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PLoS One. 2019 Aug 21;14(8):e0219596. doi: 10.1371/journal.pone.0219596. eCollection 2019.

Maternal pomegranate juice intake and brain structure and function in infants with intrauterine growth restriction: A randomized controlled pilot study.

Author information

1
Department of Pediatric Newborn Medicine, Brigham and Women's Hospital, Harvard Medical School, Boston, Massachusetts, United States of America.
2
Department of Pediatrics, Washington University, Saint Louis, Missouri, United States of America.
3
Department of Neurology, Washington University, Saint Louis, Missouri, United States of America.
4
Mallinckrodt Institute of Radiology, Washington University, Saint Louis, Missouri, United States of America.
5
Department of Medicine, Brigham and Women's Hospital, Harvard Medical School, Boston, Massachusetts, United States of America.
6
Department of Obstetrics and Gynecology, Washington University, Saint Louis, Missouri, United States of America.

Abstract

Polyphenol-rich pomegranate juice has been shown to have benefit as a neuroprotectant in animal models of neonatal hypoxic-ischemia. No published studies have investigated maternal polyphenol administration as a potential neuroprotectant in at-risk newborns, such as those with intrauterine growth restriction (IUGR). This was a randomized, placebo-controlled, double-blind pilot study to investigate the impact of maternal pomegranate juice intake in pregnancies with IUGR, on newborn brain structure and function at term-equivalent age (TEA). Mothers with IUGR at 24-34 weeks' gestation were recruited from Barnes-Jewish Hospital obstetrical clinic. Consented mothers were randomized to treatment (8 oz. pomegranate juice) or placebo (8 oz. polyphenol-free juice) and continued to take juice daily from enrollment until delivery (mean 20.1 and 27.1 days, respectively). Infants underwent brain MRI at TEA (36-41 weeks' gestation). Brain measures were compared between groups including: brain injury score, brain metrics, brain volumes, diffusion tensor imaging and resting state functional connectivity. Statistical analyses were undertaken as modified intention-to-treat (including randomized participants who received their allocated intervention and whose infants received brain MRI) and per-protocol (including participants who strictly adhered to the protocol, based on metabolite status). Seventy-seven mothers were randomized to treatment (n = 40) or placebo (n = 37). Of these, 28 and 27 infants, respectively, underwent term-equivalent MRI. There were no group differences in brain injury, metrics or volumes. However, treatment subjects displayed reduced diffusivity within the anterior and posterior limbs of the internal capsule compared with placebo. Resting state functional connectivity demonstrated increased correlation and covariance within several networks in treatment subjects, with alterations most apparent in the visual network in per-protocol analyses. Direct effects on health were not found. In conclusion, maternal pomegranate juice intake in pregnancies with known IUGR was associated with altered white matter organization and functional connectivity in the infant brain, suggesting differences in brain structure and function following in utero pomegranate juice exposure, warranting continued investigation. Clinical trial registration. NCT00788866, registered November 11, 2008, initial participant enrollment August 21, 2012.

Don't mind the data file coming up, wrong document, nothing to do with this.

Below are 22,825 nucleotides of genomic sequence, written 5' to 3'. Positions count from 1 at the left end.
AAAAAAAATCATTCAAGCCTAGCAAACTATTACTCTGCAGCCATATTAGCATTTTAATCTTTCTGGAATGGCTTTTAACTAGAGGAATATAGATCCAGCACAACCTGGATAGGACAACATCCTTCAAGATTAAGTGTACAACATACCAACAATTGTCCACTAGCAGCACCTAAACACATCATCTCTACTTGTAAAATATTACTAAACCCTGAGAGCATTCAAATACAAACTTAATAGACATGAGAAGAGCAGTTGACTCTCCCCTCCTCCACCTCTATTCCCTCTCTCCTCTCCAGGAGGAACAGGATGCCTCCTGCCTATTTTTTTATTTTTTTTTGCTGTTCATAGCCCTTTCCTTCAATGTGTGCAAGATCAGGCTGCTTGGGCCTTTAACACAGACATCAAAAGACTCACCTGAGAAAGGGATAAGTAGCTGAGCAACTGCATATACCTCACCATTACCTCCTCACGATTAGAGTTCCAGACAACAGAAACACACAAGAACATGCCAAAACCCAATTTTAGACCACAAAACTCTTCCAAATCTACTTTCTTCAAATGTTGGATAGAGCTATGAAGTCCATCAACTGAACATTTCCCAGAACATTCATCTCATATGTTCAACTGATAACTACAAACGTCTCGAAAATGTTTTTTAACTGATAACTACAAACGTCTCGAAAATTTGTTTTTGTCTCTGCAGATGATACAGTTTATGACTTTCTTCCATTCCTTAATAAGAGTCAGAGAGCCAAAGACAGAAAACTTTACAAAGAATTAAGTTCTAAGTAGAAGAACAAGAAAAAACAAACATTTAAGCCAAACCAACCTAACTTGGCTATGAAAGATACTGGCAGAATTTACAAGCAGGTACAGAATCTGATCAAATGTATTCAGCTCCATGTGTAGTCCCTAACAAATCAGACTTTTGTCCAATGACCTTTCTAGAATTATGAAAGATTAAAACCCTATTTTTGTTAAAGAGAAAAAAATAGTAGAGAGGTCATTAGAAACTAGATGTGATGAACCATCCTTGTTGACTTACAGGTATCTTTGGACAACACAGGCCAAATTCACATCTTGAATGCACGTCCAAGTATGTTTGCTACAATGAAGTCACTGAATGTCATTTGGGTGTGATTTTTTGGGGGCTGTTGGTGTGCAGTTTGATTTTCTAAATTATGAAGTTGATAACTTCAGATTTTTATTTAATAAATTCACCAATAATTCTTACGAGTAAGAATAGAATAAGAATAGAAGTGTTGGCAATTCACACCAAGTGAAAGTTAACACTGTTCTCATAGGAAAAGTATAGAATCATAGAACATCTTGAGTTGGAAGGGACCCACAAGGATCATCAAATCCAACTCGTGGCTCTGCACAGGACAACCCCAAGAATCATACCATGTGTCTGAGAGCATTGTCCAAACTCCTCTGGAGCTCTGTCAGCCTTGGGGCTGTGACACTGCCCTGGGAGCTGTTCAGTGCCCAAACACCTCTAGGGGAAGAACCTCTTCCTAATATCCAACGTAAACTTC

Conflict of interest statement

The authors have declared that no competing interests exist.

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